The first year of teaching is always the hardest. I remember finishing my PGCE and feeling ready for the classroom, but nothing can prepare you for every scenario in your first year.
I always say that the best resource you can have as a teacher is other teachers. Sharing their experience, knowledge, support, and guidance can make that first year more rewarding and successful.
But even if you have a strong network of professionals around you to cheer you on, you may be looking for some other resources to help you grow and develop in your first year of teaching.
We’ve asked some industry professionals for recommendations for the best books for first year teachers.
These education experts and fellow teachers have been kind enough to share the book that helped them, or their colleagues, during their first year, so you can go into the classroom feeling ready to tackle any challenges.
Take a look at what books they recommend…
Best Books for First Year Teachers
Whether you’re looking for classroom management tips or advice on staying calm in the face of adversity, supporting special education needs, or even just a great book to read to your students, these are the best first year teacher books…
1. The First Days of School: How to be an Effective Teacher – Dr. Harry Wong
Recommended by Dr. Johnita R. Porter, Manager/Founding member of The Virtual Educator Network
I retired from education last November with 20+ years in education. My specialty is in special education; specifically in the areas of assistive technology and including children with special needs in the general education setting.
The book I found essential as a first-year teacher that I recommend to all new teachers is Dr. Harry Wong’s, The First Days of School: How to be an Effective Teacher. It is a classic. This book provides systems that every new teacher needs for the beginning of the school year. These systems go a long way in creating successful learning environments and school experiences for students.
2. A Touchdown in Reading: An Educator’s Guide to Literacy – Katherine Stark
Recommended by Katherine Stark, Author
A Touchdown in Reading: An Educator’s Guide to Literacy was written and published to help new teachers understand and enjoy the teaching of reading.
Reading is the most complex subject to teach with the least support. School districts in all 50 states have implemented this recommended reading resource to help their teachers love literacy.
I’ve provided just a few reasons from educators in the field below. Thank you for your interest and consideration.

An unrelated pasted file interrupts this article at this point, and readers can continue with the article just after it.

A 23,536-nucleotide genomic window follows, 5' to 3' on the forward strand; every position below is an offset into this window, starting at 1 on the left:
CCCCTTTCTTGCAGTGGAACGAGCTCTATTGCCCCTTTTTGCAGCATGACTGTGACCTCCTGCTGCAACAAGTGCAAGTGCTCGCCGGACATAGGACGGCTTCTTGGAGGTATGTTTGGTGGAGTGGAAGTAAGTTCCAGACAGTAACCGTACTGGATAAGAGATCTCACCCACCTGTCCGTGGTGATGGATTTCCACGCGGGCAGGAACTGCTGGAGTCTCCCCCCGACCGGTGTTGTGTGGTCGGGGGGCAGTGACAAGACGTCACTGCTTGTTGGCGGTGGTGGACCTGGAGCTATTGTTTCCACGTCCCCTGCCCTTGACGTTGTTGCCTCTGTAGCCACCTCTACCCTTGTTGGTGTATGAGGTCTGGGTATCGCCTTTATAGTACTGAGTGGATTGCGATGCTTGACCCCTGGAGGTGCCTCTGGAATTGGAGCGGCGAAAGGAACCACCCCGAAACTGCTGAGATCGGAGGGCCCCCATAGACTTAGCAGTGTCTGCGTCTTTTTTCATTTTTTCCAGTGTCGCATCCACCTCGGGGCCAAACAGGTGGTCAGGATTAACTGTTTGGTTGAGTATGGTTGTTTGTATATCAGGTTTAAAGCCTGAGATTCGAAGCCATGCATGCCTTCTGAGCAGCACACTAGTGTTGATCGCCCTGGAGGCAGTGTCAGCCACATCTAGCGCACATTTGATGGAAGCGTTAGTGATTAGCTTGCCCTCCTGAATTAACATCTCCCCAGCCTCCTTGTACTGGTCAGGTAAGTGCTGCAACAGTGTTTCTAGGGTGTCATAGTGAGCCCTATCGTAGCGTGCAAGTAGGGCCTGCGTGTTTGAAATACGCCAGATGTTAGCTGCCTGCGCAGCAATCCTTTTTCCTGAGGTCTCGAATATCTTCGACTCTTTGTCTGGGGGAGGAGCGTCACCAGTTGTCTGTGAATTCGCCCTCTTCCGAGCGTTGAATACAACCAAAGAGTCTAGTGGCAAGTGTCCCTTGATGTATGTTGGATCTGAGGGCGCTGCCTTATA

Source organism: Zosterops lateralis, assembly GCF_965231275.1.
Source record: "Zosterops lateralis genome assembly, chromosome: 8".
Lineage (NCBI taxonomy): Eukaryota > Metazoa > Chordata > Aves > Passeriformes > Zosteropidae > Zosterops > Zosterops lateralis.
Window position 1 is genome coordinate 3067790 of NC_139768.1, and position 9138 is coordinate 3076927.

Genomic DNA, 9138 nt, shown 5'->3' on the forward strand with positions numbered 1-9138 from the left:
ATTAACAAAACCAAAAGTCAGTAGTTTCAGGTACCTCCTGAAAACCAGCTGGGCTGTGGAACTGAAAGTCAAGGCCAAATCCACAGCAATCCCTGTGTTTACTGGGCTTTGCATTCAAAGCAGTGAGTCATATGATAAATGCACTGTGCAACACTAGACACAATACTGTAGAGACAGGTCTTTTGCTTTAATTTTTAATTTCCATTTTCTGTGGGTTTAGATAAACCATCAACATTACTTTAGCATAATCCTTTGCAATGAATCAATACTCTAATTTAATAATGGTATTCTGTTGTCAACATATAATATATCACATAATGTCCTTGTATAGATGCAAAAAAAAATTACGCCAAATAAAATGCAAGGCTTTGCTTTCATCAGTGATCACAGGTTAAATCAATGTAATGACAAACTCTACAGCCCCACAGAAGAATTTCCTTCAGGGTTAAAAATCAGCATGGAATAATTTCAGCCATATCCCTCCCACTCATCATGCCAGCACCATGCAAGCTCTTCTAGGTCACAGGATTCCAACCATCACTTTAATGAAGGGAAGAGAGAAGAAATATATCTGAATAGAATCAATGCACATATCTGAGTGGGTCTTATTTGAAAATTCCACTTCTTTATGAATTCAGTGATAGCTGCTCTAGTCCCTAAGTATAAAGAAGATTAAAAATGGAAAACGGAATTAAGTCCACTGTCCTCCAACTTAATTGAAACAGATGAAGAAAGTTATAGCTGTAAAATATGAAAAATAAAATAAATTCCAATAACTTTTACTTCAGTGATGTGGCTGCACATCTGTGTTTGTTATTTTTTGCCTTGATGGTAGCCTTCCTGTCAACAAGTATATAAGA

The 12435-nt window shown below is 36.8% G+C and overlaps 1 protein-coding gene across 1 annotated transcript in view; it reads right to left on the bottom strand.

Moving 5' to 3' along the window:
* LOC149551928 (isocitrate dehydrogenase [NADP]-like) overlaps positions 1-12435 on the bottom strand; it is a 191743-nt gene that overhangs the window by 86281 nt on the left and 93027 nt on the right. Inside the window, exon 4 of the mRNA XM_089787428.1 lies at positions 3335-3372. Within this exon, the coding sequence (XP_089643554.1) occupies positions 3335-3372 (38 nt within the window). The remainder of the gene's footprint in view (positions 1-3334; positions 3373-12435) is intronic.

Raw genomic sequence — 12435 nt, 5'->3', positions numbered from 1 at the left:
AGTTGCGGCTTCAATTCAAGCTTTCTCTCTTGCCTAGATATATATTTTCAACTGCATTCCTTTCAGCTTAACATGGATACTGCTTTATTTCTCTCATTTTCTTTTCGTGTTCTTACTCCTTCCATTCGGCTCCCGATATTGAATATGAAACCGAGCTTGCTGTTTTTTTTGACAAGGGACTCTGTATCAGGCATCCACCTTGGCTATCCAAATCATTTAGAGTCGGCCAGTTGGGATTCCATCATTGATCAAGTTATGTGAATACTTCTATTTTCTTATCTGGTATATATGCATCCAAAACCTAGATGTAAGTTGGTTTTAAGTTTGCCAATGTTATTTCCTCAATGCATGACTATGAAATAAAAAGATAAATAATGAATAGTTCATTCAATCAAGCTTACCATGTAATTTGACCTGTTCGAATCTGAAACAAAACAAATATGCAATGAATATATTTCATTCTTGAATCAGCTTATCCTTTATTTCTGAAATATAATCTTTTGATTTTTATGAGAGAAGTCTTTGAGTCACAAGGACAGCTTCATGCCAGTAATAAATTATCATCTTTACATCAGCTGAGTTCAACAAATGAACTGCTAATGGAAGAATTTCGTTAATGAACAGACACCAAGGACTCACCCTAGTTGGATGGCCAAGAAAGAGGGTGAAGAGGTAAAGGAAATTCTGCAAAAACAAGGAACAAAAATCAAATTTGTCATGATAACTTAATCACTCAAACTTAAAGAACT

The writing workshop knowledge from your book was one of the most practical and beneficial aspects of PD I have had this year.
I had been struggling to get my kids to write, but when you encouraged us to volunteer writing samples or ideas, you could connect them with the curriculum and give us ways to improve it in our writing classroom.
My main point where you provided support and assistance this year was your hands-on approach with feedback.
Instead of writing notes and discussing with me one-on-one, you stepped into the classroom and showed me what would work better by actually doing the activity or procedure with the kids, and that helped me learn a lot better!
3. A Teacher’s Guide to Online Learning – Lindy Hockenbary
Recommended by Lindy Hockenbary, K-12 Education and Technology Trainer
With the onslaught of technology in the classroom, first-year teachers must develop a plan for technology integration. Most importantly, teachers must have a system for digital workflow in their classrooms.
A Teacher’s Guide to Online Learning provides a framework for building a solid foundation to ensure the success of technology as an instructional tool.
The book discusses how to create a digital hub where learners go to access all information for a course, outlines essential instructional tools, and explains the importance of clarity and consistency with digital learning materials.
The modern teacher must be prepared for any situation. After reading A Teacher’s Guide to Online Learning, first-year teachers will be prepared for whatever learning environment: face-to-face, blended, hybrid, or virtual.
4. My First Year as a Teacher: Twenty-Five Teachers Talk about Their Amazing First-Year Classroom Experiences – Pearl Rock Kane
Recommended by Victoria Taylor, a parent, teacher and founder of BestCaseParenting.com